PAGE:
ViiV Healthcare study reveals outdated perceptions of HIV

Group of young multiracial woman with red ribbons in hands are struggling against HIV/AIDS. AIDS awareness concept.

New research from ViiV Healthcare has revealed a widespread gap in public knowledge and understanding of HIV worldwide, with three-quarters of people reporting that there are still negative perceptions of people living with HIV.

ViiV Healthcare unveiled data from the global study on World AIDS Day 2022 (1 December) as part of ViiV Healthcare’s ‘HIV in View’ campaign.

The online survey, conducted by Opinium in 2022, gathered insights into global perceptions of HIV from 8,000 adults across eight countries, including the UK, France, Germany, Canada, Australia, Japan, South Africa, and Brazil.

Results from the survey showed that while the majority of people surveyed agreed that they feel comfortable engaging in some form of physical contact, including as holding hands (76%) or hugging (75%), only one in two respondents reported that they would feel comfortable dating a person living with HIV.

“It is clear that there is an urgent need to increase knowledge and awareness of HIV, dismantle associated stigma, and ultimately reinforce the need to raise HIV on the global health agenda,” says Deborah Waterhouse, chief executive officer of ViiV Healthcare. “This World AIDS Day, inclusivity and health equity remain at the forefront of our HIV efforts, and we urge every person to come together to help address inequalities, fight HIV stigma and discrimination, which are currently holding back our progress of ending AIDS worldwide.”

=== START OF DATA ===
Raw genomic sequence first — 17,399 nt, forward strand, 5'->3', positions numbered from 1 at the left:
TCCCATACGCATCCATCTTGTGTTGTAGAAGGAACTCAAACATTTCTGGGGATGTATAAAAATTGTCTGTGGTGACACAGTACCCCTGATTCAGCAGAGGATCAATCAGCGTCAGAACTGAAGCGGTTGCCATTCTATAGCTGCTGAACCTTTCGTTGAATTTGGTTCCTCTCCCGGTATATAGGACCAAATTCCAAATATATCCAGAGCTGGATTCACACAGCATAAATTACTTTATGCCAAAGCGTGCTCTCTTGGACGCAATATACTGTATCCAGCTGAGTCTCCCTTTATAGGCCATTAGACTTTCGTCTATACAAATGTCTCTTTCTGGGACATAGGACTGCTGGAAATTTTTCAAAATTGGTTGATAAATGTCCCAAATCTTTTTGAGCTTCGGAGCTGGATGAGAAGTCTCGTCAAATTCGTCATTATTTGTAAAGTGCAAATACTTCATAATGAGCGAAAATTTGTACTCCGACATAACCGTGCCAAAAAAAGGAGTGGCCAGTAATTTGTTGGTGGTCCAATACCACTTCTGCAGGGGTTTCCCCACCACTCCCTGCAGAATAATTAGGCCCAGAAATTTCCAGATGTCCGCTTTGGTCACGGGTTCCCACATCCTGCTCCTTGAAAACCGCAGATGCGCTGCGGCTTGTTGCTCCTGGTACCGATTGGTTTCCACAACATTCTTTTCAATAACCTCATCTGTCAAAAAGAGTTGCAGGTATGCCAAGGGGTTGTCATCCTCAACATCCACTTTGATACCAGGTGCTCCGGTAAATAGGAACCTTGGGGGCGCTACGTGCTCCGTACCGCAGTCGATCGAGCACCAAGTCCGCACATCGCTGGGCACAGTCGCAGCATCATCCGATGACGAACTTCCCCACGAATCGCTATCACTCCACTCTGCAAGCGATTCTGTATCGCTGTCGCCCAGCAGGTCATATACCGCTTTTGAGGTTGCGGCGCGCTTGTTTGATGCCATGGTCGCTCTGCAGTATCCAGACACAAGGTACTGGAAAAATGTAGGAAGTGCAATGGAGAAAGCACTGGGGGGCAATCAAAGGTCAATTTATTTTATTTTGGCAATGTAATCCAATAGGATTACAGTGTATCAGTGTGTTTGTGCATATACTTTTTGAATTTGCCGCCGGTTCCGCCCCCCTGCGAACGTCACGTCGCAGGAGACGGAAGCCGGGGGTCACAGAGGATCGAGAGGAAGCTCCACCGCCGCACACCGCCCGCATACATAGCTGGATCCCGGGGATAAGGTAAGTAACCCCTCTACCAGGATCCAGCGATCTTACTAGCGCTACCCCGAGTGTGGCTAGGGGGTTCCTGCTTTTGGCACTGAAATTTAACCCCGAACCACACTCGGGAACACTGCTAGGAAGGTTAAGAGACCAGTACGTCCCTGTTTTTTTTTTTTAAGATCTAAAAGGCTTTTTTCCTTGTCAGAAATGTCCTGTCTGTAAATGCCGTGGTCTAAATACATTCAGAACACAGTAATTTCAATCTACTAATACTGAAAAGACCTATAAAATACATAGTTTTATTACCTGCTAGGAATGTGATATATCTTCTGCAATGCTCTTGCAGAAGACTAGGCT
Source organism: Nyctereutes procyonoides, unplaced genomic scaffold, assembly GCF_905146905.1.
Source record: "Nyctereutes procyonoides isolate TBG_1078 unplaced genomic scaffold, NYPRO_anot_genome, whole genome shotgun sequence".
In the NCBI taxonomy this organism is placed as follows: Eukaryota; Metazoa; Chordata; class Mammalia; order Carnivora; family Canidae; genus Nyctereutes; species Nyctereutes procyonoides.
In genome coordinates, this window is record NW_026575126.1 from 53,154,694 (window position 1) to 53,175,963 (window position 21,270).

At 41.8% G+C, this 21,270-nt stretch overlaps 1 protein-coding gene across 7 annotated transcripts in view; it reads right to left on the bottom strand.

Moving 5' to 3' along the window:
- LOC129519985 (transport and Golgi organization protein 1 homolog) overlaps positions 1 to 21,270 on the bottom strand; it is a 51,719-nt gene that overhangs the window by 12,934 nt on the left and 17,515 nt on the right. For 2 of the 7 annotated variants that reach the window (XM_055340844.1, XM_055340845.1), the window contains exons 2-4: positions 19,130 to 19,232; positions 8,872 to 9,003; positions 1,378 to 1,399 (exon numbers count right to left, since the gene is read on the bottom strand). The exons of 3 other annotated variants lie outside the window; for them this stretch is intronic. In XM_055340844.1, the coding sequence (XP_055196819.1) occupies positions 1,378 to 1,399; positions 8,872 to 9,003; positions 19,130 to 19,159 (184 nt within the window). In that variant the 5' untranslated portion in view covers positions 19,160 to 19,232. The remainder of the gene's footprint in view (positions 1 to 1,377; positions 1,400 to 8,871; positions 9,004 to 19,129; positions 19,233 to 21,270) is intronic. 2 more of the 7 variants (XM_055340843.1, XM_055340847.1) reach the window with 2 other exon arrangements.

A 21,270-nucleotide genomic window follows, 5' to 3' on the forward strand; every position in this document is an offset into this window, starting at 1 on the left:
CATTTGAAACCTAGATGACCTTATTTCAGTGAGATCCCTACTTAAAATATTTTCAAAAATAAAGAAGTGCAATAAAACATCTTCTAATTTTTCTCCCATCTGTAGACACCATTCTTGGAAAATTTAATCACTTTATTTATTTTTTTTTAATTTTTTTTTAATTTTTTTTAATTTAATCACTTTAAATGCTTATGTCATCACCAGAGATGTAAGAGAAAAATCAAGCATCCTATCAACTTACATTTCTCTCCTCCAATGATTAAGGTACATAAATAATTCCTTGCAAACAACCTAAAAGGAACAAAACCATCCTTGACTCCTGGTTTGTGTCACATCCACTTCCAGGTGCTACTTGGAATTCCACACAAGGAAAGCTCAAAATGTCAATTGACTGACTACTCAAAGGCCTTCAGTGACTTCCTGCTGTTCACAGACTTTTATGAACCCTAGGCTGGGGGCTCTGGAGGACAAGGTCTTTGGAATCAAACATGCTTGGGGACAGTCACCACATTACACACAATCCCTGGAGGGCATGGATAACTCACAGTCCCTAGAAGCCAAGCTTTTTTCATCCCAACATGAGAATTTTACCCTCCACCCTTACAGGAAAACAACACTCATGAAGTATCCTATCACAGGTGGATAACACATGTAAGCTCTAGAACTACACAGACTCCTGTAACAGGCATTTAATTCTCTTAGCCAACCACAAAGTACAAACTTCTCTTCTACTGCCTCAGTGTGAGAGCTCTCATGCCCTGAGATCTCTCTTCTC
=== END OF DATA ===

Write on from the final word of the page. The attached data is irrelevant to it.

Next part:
Moreover, survey results also found that 25% of adults do not believe it is appropriate for employees to discuss HIV in the workplace, a factor that ViiV Healthcare highlights as perpetuating the perception that HIV is a ‘taboo’ topic.

The survey also evaluated the role that language plays in how HIV is viewed and discussed, with 70% of respondents agreeing that using stigmatising language could negatively impact mental health and prevent at-risk communities from accessing HIV prevention services.

“When we talk about HIV in conversation, in the media, within clinical settings, policies, and guidelines, the use of stigmatising language can marginalise people living with, or affected by HIV,” says HIV physician Dr Laura Waters, chair of British HIV Association and founder of the People First Charter. “Person-first language must be the absolute norm to help challenge HIV-related stigma and discrimination. We’ve come a long way – but too many examples persist and we need a unified voice to challenge these.”

The HIV in View campaign (launched in 2020) aims to challenge outdated and negative attitudes towards HIV and those living with the condition by spotlighting the real-life experiences of the community.